Is it normal for babies to have a recessed chin and the appearance of an overbite? I am twenty-three weeks pregnant with my first baby boy and he appears to have both of these characteristics in the last two sonograms. I’m embarrassed to even ask this and feel guilty for doing so, but for some reason I’ve been obsessing over this since my last sonogram. My primary concern is the overbite that appears to be present. Is this normal or is the recessed chin making the overbite appear stronger?
One more silly question, the ultrasound technician commented (unsolicited) on how large and “prominent and sharp” the baby’s nose is. In the first picture, I don’t see it. But the second picture I can see where she would say that. Does his nose look uncommonly sharp and prominent to you? I couldn’t believe she actually commented on such a thing.
– Pretty on the Inside?
Yours is a very common concern. In fact, it’s so common we have already answered a similar question.
As we discussed in that column, there’s no reason to believe that your son’s facial particularities will be extreme or unattractive later in life. He’s only twenty-three weeks! That little half-baked face will change as he grows, and it’s not going to expand exponentially at precisely the same angles.
Believe us, we know; we both had the exact same fears during our pregnancies. One of us spent months wondering whether her daughter was going to come out looking like one of the Simpsons. Okay, she might have made a pretty good Maggie early on, and we’re not expecting to escape without orthodontics. But the overbite we fretted about in utero has turned out to be part of what makes her cute. More so, it’s part of what makes her HER.
We don’t know what the ultrasound technician was thinking when she opted to comment on your son’s features. Maybe she thought she was complimenting him (one woman’s hawk is another woman’s aquiline). Maybe she has some deep subconscious resentment or envy of sharp noses leftover from her childhood. Who knows? Whatever was going on in her head, she probably should have kept her mouth shut. Every flicker of the eyeball on the face of an ultrasound technician can trigger waves of anxiety in the person on the table.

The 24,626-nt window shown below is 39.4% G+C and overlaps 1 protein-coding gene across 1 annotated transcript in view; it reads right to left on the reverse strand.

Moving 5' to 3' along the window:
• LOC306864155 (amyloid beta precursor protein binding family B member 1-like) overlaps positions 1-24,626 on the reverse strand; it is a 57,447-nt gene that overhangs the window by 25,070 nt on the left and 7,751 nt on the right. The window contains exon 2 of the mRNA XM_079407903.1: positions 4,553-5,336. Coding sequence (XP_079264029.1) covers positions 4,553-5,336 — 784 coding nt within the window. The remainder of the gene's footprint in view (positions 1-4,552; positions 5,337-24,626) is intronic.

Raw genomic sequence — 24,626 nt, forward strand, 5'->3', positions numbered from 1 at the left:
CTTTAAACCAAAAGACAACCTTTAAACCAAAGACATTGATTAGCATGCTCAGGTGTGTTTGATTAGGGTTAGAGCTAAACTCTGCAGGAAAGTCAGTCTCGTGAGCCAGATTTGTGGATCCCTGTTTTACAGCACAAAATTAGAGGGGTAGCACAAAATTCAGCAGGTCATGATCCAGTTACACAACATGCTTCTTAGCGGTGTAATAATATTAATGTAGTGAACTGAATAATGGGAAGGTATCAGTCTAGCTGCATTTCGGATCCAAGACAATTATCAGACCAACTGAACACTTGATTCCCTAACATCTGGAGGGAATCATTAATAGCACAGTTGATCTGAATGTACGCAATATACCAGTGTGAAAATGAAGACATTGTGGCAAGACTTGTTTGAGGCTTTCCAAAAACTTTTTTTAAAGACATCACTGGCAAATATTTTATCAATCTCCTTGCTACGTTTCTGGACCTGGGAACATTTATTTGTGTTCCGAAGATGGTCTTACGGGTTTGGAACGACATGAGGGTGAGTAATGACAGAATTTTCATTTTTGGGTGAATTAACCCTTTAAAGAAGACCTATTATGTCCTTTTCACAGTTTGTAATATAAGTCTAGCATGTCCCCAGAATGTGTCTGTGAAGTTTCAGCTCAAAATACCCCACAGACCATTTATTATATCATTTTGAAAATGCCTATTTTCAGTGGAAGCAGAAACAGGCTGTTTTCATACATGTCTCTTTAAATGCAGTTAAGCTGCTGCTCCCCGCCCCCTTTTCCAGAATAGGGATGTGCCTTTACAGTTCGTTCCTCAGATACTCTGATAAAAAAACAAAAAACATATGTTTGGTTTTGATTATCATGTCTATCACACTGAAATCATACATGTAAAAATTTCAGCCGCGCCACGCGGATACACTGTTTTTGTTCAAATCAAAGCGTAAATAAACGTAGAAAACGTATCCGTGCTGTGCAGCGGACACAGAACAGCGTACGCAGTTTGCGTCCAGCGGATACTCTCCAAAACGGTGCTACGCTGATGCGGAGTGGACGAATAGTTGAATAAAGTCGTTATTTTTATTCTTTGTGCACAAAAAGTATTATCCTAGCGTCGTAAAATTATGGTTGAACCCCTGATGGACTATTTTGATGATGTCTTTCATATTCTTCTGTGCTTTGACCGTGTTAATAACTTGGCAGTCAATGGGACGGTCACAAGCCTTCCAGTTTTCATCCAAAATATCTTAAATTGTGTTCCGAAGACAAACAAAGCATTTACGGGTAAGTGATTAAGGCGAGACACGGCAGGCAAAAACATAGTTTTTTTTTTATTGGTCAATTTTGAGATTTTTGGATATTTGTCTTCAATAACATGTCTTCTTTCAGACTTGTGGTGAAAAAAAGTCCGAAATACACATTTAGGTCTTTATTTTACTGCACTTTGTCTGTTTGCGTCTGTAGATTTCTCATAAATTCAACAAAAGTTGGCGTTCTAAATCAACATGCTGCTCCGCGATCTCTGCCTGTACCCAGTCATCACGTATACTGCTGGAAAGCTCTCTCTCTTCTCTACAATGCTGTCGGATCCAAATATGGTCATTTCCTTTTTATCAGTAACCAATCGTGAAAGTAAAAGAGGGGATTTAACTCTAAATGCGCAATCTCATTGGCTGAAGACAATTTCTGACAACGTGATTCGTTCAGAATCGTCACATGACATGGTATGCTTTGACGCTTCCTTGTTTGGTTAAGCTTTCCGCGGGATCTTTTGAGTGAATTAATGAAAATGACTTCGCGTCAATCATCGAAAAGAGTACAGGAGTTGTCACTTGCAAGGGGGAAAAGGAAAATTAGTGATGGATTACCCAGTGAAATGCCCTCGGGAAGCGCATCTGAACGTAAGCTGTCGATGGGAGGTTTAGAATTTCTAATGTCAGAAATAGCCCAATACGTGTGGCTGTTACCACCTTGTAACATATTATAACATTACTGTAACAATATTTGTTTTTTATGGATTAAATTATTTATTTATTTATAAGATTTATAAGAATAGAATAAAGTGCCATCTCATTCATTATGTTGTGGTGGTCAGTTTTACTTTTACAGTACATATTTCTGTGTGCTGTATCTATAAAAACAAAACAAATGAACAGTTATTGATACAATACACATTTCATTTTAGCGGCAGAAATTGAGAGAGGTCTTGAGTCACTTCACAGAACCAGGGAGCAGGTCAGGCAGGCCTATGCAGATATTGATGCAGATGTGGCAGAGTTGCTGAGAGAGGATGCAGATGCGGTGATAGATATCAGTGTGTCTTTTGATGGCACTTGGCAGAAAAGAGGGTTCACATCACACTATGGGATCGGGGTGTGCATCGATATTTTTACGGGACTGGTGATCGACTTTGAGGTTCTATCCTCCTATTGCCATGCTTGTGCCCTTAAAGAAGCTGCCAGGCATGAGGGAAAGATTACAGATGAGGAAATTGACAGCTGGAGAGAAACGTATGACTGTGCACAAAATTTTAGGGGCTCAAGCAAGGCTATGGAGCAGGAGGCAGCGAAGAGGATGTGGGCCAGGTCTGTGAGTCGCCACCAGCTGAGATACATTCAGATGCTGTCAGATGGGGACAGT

Ultrasound technology has lots of advantages – and sometimes makes people feel more bonded to their fetuses – but it can also freak us out. We’re looking through a tiny, blurry windowpane into a work in progress. A completely random comment can easily be interpreted as disastrous. There’s no reason to feel guilty. You, like every pregnant woman who’s come before you, are just hoping that things turn out okay for your kid. This episode has suddenly focused that well-intentioned desire entirely upon the possibly imperfect curvature of a prenatal nose. Do your best to put the technician’s loaded, but ultimately meaningless, words out of your head.
Perhaps you should do the same with those premature baby pictures. If they’re giving you anxiety, there’s no reason to scrutinize them or even look at them. We’ve come to think it’s important to see our babies’ images before birth, but is it really? Parents have been perfectly well attached to their babies for centuries before we started giving them those tiny blurry photocopies to hug and hold beforehand. This snapshot is a moment in time, at a time when your baby is far from fully developed. You’ve probably seen snapshots of yourself that highlight features you’d rather not focus on. Imagine if your appearance were being judged solely on one moment’s image, and a glowing negative skeletal silhouette at that?!
Babies are engineered for cuteness to ensure that the adults around them give them the care they need. Fetuses enjoy no such evolutionary benefits. Give him some time. Your baby may not be quite ready for his close up yet, but we’re betting that a few months down the line, the magic of twinkling eyes and baby fat will have you wondering . . . why you ever worried.
Oh, and for what it’s worth, that nose doesn’t look particularly prominent to us.
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